Now is the time when we think of Mad March Hares: seeing the animals chasing around in a field, jumping over each other and “boxing”. This behaviour, which is actually not restricted to this month, is all about courtship or partly, the refusal of courtship. Male hares – bucks - are more numerous, so females – does - that are unreceptive to amorous mates may vigorously fight them off. A female leading a potential mate on a chase across a field may be testing his speed so she can select the fastest male to father her offspring. She can produce three or four broods of young a year. These are called leverets and are born fully furred and ready to run. They will keep themselves hidden during the day returning to the doe at sunset for a daily feed and are weaned in a month.
Brown hares are preyed upon by foxes, stoats and buzzards but also subject to poaching and illegal hare coursing. They do not burrow like rabbits but live above ground and so rely on their speed to evade predators and escape to cover. They are the fastest British land mammal and can reach 40 mph at full pelt. Its long back legs provide this speed and results in a distinctive loping gait very different to that of the rabbit which is about half the size and weight. Rabbits have black eyes, very different to those of the hare which are a wonderful amber. Its ears are much longer than the rabbit with distinct black tips. Their fur is golden brown with a white belly. The other hare seen in the mainland UK is the mountain or blue hare which is mainly found on Scottish heather moorlands.
The best time to see Hares is early or late in the day. During the day they may lie up in a depression on the ground called a form. They will sit tight when approached before hurtling off at the last moment, often stopping after a while to look back then loping off at a more sedate pace. If you are lucky enough to spot them before they speed off, you can have a staring match and see how inconspicuous they make themselves, hunkered down with their ears lying along their back.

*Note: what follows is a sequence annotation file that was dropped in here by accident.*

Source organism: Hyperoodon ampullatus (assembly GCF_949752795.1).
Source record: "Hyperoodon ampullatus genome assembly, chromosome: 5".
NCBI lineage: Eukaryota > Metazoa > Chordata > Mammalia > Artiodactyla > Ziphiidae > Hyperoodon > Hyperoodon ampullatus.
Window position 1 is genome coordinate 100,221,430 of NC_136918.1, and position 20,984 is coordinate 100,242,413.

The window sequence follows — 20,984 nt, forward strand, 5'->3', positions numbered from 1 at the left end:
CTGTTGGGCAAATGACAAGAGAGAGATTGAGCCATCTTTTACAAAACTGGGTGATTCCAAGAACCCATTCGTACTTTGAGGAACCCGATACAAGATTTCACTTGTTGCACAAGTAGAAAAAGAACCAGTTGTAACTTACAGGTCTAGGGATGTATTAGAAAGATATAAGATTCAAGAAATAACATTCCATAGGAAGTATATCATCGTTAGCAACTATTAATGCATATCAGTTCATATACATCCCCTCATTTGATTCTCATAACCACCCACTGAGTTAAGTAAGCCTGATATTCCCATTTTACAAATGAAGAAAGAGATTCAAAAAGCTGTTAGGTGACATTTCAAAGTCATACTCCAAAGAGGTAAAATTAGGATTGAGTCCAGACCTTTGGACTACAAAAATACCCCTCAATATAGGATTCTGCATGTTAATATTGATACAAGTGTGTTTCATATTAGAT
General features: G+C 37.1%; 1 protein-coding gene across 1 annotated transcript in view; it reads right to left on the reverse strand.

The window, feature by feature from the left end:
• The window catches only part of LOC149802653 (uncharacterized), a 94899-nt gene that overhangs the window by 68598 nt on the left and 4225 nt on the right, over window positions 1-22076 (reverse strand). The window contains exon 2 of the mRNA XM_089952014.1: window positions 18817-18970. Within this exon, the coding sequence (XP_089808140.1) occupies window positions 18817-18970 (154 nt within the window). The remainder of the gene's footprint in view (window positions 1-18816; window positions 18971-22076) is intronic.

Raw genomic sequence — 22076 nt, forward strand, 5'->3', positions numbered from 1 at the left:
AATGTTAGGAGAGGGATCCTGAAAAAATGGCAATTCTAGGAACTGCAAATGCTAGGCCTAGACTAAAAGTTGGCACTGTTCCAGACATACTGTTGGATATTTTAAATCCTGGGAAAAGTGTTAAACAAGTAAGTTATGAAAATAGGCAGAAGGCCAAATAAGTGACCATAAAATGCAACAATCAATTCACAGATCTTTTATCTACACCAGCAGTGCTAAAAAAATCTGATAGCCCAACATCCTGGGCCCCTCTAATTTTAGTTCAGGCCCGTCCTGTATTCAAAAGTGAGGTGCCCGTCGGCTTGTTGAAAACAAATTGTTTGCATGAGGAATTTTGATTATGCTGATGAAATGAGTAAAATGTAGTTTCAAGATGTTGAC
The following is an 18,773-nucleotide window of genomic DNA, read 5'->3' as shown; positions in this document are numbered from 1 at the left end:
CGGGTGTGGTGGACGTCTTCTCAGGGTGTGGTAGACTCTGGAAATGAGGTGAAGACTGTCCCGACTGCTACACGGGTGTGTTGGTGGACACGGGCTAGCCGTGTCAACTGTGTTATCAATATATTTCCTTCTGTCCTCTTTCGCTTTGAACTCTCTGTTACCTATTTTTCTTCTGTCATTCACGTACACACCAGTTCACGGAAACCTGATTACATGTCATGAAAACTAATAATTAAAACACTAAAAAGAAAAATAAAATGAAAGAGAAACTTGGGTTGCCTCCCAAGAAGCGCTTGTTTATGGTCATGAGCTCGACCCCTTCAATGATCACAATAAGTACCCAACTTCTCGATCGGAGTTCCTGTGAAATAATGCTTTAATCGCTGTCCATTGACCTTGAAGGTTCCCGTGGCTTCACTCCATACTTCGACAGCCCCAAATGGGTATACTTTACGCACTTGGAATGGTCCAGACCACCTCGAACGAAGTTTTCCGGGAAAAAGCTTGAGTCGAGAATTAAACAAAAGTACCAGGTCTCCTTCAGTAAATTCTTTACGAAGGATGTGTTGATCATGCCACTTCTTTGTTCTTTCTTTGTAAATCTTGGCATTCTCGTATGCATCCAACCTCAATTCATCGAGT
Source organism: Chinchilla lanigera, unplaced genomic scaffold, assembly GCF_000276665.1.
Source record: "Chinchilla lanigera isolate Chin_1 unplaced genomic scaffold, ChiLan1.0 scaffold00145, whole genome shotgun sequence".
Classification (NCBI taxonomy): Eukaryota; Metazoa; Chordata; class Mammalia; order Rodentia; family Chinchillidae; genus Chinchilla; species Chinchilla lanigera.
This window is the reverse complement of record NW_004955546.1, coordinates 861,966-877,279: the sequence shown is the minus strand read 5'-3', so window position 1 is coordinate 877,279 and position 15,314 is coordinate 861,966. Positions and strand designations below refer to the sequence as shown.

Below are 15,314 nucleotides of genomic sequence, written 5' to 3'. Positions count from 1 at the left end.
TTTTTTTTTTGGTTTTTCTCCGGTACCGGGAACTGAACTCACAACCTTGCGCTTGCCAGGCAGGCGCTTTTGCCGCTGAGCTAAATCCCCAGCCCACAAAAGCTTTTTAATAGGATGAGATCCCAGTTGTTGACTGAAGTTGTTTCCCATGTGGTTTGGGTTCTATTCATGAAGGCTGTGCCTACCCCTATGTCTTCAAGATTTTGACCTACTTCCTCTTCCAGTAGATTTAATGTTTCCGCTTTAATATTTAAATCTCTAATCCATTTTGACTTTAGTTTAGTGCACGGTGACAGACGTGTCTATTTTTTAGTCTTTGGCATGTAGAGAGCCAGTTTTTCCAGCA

You are most likely to see them in arable farmland and wide-open grasslands, woodland edges and hedgerows – places which provide shelter. So they benefit from a mixed agricultural landscape rather than one devoted to a single crop. The downs along the Shaston Ridge and the arable fields adjacent are a favourite place to see them and they can be seen in vicinity of Tisbury although dogs running off leads scare them away before most people see them.
Unfortunately, hare’s numbers are estimated to have declined by 80% in the last 100 years. Some are now suffering from rabbit haemorrhagic disease which further threatens them. We are fortunate to still have these beautiful animals in the countryside around us.
by Andrew Graham
Photo: Avocets (Izzy Fry)
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